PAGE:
• Solar Expert Posts: 6,006 ✭✭✭✭✭
Re: Looking to build a solar generator

What general area are you located, the only problem with the 190 watt panel is they are oversized for shipping, I think FedEx will ship them at an outrageous price, but if you check craigslist you might find someone changing out 12 volt panels, you'll need 2 of the same size in series to use the cheaper PWM Charge controller (CC). Also so wholesalers on the left coast, Miami and Norfolk areas... and others here might know of places other than those.
Home system 4000 watt (Evergreen) array standing, with 2 Midnite Classic Lites,  Midnite E-panel, Magnum MS4024, Prosine 1800(now backup) and Exeltech 1100(former backup...lol), 660 ah 24v Forklift battery(now 10 years old). Off grid for 20 years (if I include 8 months on a bicycle).
- Assorted other systems, pieces and to many panels in the closet to not do more projects.
• Banned Posts: 17,615 ✭✭✭
Re: Looking to build a solar generator
Tom4 wrote: »
I am still learning here, but in that case it might be better to go with 2 of these instead...SolarWorld Sunmodule 240 Watt Monocrystalline with Imp of 8.22. to reduce charge time?

No, that panel will not work because its Vmp is too low to fully charge a 24 Volt system (240 Watts / 8.22 Imp = Vmp 29).

You have to have sufficiently high Voltage that the battery bank will reach Absorb (and preferably EQ) level after losses or else the current doesn't matter.
• Solar Expert Posts: 6,006 ✭✭✭✭✭
Re: Looking to build a solar generator
Tom4 wrote: »
I am still learning here, but in that case it might be better to go with 2 of these instead...SolarWorld Sunmodule 240 Watt Monocrystalline with Imp of 8.22. to reduce charge time?

Tom, I think your looking at the wrong number those panels have a VOC (voltage open circuit) in the correct range, but you should be looking at the VMP number, Solar world uses VMPP to match up with MPPT charge controllers nomenclature. Also the max amps you could expect while charging is the 'working' number as well. If you look to the right of the rosy specs they list the NOCT values this is what you could expect from the panel on most days in sunny direct sun;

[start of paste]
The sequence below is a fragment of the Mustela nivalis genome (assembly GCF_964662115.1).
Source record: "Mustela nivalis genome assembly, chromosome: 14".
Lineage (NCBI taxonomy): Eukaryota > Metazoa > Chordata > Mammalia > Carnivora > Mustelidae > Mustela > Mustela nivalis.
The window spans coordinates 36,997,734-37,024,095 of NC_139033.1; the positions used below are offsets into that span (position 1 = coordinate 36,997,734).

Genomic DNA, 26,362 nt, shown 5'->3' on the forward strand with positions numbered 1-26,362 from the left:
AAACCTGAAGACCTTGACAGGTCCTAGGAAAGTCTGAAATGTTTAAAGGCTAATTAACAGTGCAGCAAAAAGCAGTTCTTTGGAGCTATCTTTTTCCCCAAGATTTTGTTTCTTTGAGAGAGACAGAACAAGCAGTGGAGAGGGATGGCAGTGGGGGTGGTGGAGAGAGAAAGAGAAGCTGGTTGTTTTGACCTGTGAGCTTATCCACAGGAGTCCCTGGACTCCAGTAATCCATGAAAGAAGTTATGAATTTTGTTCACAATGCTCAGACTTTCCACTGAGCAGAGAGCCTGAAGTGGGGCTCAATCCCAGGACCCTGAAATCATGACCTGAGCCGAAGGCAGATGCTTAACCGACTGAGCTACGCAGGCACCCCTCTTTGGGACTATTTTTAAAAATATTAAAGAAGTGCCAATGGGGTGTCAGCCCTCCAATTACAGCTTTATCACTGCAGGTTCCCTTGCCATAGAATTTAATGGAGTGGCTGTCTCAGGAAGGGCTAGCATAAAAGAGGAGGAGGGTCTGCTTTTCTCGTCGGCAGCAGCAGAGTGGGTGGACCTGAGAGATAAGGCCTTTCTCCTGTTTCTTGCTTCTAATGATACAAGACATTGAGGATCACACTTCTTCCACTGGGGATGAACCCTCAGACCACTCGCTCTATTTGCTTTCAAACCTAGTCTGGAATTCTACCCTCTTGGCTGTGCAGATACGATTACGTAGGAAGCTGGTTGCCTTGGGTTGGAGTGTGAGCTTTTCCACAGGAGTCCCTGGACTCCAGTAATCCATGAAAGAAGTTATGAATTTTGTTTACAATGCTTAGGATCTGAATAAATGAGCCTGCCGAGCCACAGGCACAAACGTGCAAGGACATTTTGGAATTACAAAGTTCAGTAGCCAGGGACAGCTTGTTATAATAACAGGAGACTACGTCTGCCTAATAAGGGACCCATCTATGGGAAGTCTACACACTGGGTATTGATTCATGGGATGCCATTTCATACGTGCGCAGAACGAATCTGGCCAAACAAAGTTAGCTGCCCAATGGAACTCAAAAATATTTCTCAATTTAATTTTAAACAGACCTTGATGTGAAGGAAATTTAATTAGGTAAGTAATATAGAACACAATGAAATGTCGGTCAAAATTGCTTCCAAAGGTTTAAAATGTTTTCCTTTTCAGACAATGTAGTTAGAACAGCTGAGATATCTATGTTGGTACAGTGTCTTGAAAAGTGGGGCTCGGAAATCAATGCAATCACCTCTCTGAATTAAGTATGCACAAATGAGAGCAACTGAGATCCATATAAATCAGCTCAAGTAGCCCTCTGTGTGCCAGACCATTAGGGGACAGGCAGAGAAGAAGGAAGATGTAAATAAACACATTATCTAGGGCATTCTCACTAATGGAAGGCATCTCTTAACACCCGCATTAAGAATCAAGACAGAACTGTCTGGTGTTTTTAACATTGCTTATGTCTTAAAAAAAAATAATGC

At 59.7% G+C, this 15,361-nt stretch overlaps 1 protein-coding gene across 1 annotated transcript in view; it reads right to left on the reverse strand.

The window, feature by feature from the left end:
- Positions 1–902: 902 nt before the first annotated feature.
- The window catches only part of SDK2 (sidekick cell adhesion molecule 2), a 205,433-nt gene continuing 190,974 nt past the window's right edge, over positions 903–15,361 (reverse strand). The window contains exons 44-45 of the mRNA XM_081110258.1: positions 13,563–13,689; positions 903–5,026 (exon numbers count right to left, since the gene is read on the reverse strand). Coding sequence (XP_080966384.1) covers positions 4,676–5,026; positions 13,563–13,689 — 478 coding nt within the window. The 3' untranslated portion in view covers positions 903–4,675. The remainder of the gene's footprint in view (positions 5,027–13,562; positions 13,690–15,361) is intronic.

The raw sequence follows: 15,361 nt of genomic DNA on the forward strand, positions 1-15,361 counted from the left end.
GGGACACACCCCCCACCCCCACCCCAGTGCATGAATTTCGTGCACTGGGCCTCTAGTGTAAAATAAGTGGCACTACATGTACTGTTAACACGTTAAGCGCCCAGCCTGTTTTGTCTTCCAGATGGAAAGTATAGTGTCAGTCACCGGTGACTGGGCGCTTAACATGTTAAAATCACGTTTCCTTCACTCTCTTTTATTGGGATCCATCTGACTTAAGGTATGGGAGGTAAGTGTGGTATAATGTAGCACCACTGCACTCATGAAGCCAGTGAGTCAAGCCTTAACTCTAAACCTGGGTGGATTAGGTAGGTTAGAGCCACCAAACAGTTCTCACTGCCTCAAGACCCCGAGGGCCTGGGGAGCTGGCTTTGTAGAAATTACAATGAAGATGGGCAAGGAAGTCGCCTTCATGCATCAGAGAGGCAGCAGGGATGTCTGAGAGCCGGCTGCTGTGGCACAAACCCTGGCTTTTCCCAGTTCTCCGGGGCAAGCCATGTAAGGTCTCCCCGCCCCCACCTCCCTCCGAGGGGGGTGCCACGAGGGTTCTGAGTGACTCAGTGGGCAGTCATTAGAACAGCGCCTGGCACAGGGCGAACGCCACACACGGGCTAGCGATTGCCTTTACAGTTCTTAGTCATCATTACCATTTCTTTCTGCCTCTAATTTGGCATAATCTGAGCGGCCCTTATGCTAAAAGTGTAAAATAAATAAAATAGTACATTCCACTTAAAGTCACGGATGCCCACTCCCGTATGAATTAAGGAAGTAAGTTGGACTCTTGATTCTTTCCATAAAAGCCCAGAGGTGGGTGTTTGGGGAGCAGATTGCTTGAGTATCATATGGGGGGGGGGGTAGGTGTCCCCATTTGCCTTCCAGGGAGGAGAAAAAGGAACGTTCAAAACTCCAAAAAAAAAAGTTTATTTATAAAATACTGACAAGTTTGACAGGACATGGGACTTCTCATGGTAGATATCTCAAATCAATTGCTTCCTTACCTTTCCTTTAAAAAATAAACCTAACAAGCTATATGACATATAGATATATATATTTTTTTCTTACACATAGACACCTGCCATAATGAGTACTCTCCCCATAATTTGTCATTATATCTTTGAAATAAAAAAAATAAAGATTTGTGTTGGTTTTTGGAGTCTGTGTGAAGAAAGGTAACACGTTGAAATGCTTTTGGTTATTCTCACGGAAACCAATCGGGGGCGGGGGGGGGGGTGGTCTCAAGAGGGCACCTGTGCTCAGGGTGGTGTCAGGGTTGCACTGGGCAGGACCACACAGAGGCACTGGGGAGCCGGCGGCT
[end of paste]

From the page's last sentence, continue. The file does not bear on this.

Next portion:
Home system 4000 watt (Evergreen) array standing, with 2 Midnite Classic Lites,  Midnite E-panel, Magnum MS4024, Prosine 1800(now backup) and Exeltech 1100(former backup...lol), 660 ah 24v Forklift battery(now 10 years old). Off grid for 20 years (if I include 8 months on a bicycle).
- Assorted other systems, pieces and to many panels in the closet to not do more projects.
Re: Looking to build a solar generator

And here is where things get "complicated"... The solar world panel is Vmp~29.2 volts.

Turns out, when you take battery voltage, charge controller voltage drop, wiring voltage drop, and that "hot panels" (over 75F) have Vmp voltage drop, that the "ideal" working Vmp ratings in the range of ~35-39 volts or so for a PWM charge controller.

Drop the Vmp below ~35 volts, the panels will not charge the batteries very well on hot days.

Raise the Vmp above ~39 volts, and you will use less of the arrays rated wattage. If if you have 24 volt battery bank and a ~70 volt array, you will only get ~1/2 of the array's rated wattage into the battery bank (as an example).

So, your ~30 volt panels can either be connected two in parallel--And you have too low of voltage to optimally recharge a 24 volt lead acid battery bank. And if you put them in series for Vmp-array of ~60 volts, then you will lose almost 1/2 of the 480 Watt array power.

A solution for this would be to use a MPPT (maximum power point tracking) charge controller. They have a "buck mode DC switching power supply" topology which can efficiently (~95% efficient) take high voltage/low current from the array and down convert to low voltage/high current needed to charge the battery bank.

A Midnite "Kid" or a Rogue 30 amp MPPT charge controller will work nicely here with the two Solar World panels in series for Vmp-array ~ 58.4 volts (but more expensive than a PWM charge controller).

Plus, you need to check shipping charges for two 240 Watt panels. It could be very expensive if you are not picking them up from the store/warehouse directly.

And, for panels over ~175 Watts, you should consider having a friend help you move/install the panels. Large panels are very awkward and easy to destroy with a single person handling them.

-Bill
Near San Francisco California: 3.5kWatt Grid Tied Solar power system+small backup genset
• Banned Posts: 17,615 ✭✭✭
Re: Looking to build a solar generator
BB. wrote: »
And, for panels over ~175 Watts, you should consider having a friend help you move/install the panels. Large panels are very awkward and easy to destroy with a single person handling them.

-Bill

Note: I put up two 260 Watt panels by myself this Summer. Definitely awkward to handle on my own. Having an assistant would have been really nice, providing it was someone who would follow instructions of course.